DNA, Diabetes And Family Destiny

Being of Hispanic origin is a risk factor for Type 2 diabetes. Being of Mexican descent increases that risk further.

By Kristen CabreraJuly 3, 2018 9:30 am,

Diabetes runs is Kristen Cabrera’s family. Her dad, plus seven aunts and uncles have the illness. She drove home to Texas’ Rio Grande Valley and gathered them together to talk about it.

Ever since I can remember my father has had diabetes. Pricking his finger, checking his blood sugar is part of his morning routine.

I was raised in the Rio Grande Valley – about five hours south of Austin. It’s an area on the Texas-Mexico border that is almost 90 percent Hispanic.

All seven of my dad’s sisters and brothers were diagnosed with Type 2 diabetes. I met with four of them.

Macario Cabrera Jr. was diagnosed in 1992. Blanca Cabrera was diagnosed in 1999. Arty Cabrera was diagnosed in 2000. Adam Cabrera was diagnosed in 1996.

And my father: “My name is Aaron Lee Cabrera and I’m the oldest. I’m 61. I was diagnosed with diabetes in 1996,” he says.

The other siblings are Tio Edgar – he’s had diabetes for 18 years. My Tia Yvette had diabetes for 10 years. But back in 2014, she got weight loss surgery and now she doesn’t have diabetes. Carrying extra weight or being obese are big risks.

Tio Eliud, the baby brother of the bunch, was diagnosed in 2002 and lived with it for five years before he died of colon cancer.

Honestly, no one in my family knew about the connections between colon cancer and diabetes. But one study found that patients with diabetes and colon cancer live about about five years less than people who have colon cancer, but no diabetes.

“And it’s funny listening to all my brothers and sisters because it’s like we all got diagnosed around the same time,” my dad says.

The American Diabetes Association recommends most people get screened around age 45. In my family, people typically get diagnosed around age 37.

Being Hispanic is a risk factor for diabetes. But being of Mexican descent, like we are, is an even higher risk. That’s not the only pattern that I noticed.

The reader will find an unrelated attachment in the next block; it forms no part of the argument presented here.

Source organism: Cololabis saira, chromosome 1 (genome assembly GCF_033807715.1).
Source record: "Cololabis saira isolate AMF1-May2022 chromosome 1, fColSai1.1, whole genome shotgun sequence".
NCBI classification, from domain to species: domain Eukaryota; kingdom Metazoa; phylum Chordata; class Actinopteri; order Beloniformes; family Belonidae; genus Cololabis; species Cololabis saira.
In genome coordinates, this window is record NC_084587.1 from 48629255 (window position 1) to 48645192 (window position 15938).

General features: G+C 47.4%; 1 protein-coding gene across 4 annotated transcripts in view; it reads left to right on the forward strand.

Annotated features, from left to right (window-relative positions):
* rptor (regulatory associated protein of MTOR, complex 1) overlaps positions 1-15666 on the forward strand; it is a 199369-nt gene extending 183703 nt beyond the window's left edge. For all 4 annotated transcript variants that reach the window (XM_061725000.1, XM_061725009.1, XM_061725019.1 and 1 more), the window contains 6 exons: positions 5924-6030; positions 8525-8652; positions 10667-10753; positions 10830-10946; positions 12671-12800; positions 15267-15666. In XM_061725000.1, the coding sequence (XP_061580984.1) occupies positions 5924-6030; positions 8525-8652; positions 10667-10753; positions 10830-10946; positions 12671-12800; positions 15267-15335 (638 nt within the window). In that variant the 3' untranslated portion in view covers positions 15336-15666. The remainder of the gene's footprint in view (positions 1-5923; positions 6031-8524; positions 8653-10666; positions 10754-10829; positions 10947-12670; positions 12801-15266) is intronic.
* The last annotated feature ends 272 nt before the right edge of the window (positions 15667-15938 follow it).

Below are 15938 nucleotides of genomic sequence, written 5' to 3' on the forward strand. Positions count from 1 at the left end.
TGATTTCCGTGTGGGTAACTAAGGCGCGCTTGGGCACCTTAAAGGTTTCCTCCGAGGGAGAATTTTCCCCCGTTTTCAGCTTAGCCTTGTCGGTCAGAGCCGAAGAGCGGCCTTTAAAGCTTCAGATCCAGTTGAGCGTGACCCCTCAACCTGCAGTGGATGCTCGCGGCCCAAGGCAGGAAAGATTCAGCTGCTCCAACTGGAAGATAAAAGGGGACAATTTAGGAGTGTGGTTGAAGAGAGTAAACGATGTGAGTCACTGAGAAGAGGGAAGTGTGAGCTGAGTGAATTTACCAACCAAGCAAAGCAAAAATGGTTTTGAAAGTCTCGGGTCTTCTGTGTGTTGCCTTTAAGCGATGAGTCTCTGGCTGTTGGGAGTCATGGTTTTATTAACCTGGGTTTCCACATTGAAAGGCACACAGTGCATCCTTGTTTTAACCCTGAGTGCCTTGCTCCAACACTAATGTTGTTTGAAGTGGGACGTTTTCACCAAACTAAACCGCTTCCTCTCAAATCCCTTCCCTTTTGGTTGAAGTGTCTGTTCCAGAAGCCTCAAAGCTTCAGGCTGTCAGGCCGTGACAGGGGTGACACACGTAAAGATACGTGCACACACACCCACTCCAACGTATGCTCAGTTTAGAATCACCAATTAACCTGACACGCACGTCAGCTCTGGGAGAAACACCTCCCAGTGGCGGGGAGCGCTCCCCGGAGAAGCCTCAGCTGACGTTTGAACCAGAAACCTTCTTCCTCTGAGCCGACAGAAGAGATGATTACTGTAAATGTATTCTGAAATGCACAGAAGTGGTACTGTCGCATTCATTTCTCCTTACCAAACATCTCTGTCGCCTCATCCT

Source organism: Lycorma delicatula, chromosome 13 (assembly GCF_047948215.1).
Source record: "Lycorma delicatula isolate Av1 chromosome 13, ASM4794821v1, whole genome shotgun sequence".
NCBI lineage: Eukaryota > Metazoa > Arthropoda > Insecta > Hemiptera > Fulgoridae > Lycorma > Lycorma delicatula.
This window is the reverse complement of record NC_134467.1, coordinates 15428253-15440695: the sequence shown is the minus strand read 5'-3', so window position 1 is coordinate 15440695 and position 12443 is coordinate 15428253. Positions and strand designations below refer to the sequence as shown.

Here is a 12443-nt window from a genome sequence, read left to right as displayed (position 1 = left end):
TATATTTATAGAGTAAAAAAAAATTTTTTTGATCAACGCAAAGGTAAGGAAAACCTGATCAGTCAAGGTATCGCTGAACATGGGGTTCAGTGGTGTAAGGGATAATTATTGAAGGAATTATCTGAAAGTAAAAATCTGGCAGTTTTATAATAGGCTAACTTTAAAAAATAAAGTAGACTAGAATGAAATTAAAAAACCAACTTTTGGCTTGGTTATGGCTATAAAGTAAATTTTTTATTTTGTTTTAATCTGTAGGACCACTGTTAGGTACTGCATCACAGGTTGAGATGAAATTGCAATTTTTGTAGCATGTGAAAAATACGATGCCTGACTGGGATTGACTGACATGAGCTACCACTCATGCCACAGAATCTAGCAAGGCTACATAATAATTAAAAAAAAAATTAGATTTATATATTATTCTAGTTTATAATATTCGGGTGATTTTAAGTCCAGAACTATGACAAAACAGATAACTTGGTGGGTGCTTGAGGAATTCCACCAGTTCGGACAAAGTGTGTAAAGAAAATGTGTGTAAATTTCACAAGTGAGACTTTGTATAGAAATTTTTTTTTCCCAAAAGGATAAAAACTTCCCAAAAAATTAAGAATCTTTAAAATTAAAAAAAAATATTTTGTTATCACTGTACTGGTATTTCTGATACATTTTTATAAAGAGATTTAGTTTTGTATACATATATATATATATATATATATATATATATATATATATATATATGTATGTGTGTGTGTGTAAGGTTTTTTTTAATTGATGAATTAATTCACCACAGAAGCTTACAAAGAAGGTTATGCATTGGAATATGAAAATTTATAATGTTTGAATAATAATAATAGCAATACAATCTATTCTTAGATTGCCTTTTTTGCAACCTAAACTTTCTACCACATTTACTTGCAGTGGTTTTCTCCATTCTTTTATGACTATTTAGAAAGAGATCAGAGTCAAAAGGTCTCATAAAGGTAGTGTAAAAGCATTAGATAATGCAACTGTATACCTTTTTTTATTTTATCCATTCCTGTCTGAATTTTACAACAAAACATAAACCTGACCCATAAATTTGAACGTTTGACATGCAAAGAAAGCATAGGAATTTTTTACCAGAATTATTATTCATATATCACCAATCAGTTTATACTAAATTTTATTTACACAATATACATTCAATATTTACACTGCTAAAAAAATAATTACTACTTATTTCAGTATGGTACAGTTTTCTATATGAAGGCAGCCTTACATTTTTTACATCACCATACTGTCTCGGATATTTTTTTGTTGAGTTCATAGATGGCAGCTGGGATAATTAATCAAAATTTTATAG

“My blood vessels – I was bleeding in the back of the eye in other words,” Junior says.

“I also have bleeding in my eye.” Blanca says.

My dad: “Now I’ve got also diabetic retinopathy. It’s like when your blood vessels are bursting in the back of your eyeball.”

It’s a scary thing to know your father is bleeding in his eyes.

As a family, we are all pretty used to dealing with the many complications that come with diabetes. But we really weren’t prepared when my grandmother’s health started spiraling after one small cut.

“She had a fall and cut her toe,” dad says. “And we didn’t know she cut her toe when she fell.”

The wound got worse and worse. It began to sink in for my dad and the rest of family. The daily drop-ins wouldn’t be enough to take care of her anymore. She’s going to need 24-hour care in a nursing home.

One week she fell three times.

“And we had to call EMS because we could not lift her up, she was so heavy,” dad says. “She was pretty close to 300 pound. And her doctor came in and they decided they’re going to really need to amputate some toes. So after a week, maybe two weeks, they saw that her gangreen had not stopped and so they figured they had removed her left leg up to her knee and that’s what happen, eventually.”

“That is the scariest thing to see,” says Blanca. “I work at the hospital and I had to ask the doctors ‘Do not let me see mom’s foot’… ugh it just, it scares the crap out of me.”

“Us observing mom and the things she went through,” dad says. “We all know that we don’t want to go down that path. As we saw how mom suffered and that’s agonizing.”

Adam wonders why my grandmother went through such an ordeal. She had help with her insulin, but she wasn’t very active.

“But see, years before she used to walk,” Blanca says. “I don’t know what happened. One day she just stopped.”

“Mom went down hill really after Eliud died,” Aaron says.

“Ándale, that’s just what I was about to say,” Junior says.

“She didn’t care after that,” Aaron says.

Ultimately my grandmother’s complications lead to heart failure. She died in January 2016. Her death affected all of us.

I wonder if her passing has been a warning to my aunts and uncles: Take control of your diabetes.

“Seeing what mom and dad were going through, it was hard,” Blanca says. “And it was very depressing I guess. And I guess because of that I wasn’t taking care of myself. So now that mom and dad are gone and they’re in a much better place, now I have to focus on me.”

“We’ve even talked about it,” Aaron says. “For me personally and what I heard from my brothers, we’re just exhausted. We’re so tired. I wish I had more energy.”

I’m hoping our family talk helped everyone connect the dots a bit.

Caring for yourself, your body your emotions – it all matters when you are trying to live well with diabetes.

I definitely see some of our family patterns in me – like years of morning breakfast tacos might be looming over me.

I’m overweight. I’m heading into my 30s. I don’t ever really exercise.

But I don’t want my DNA to control my destiny.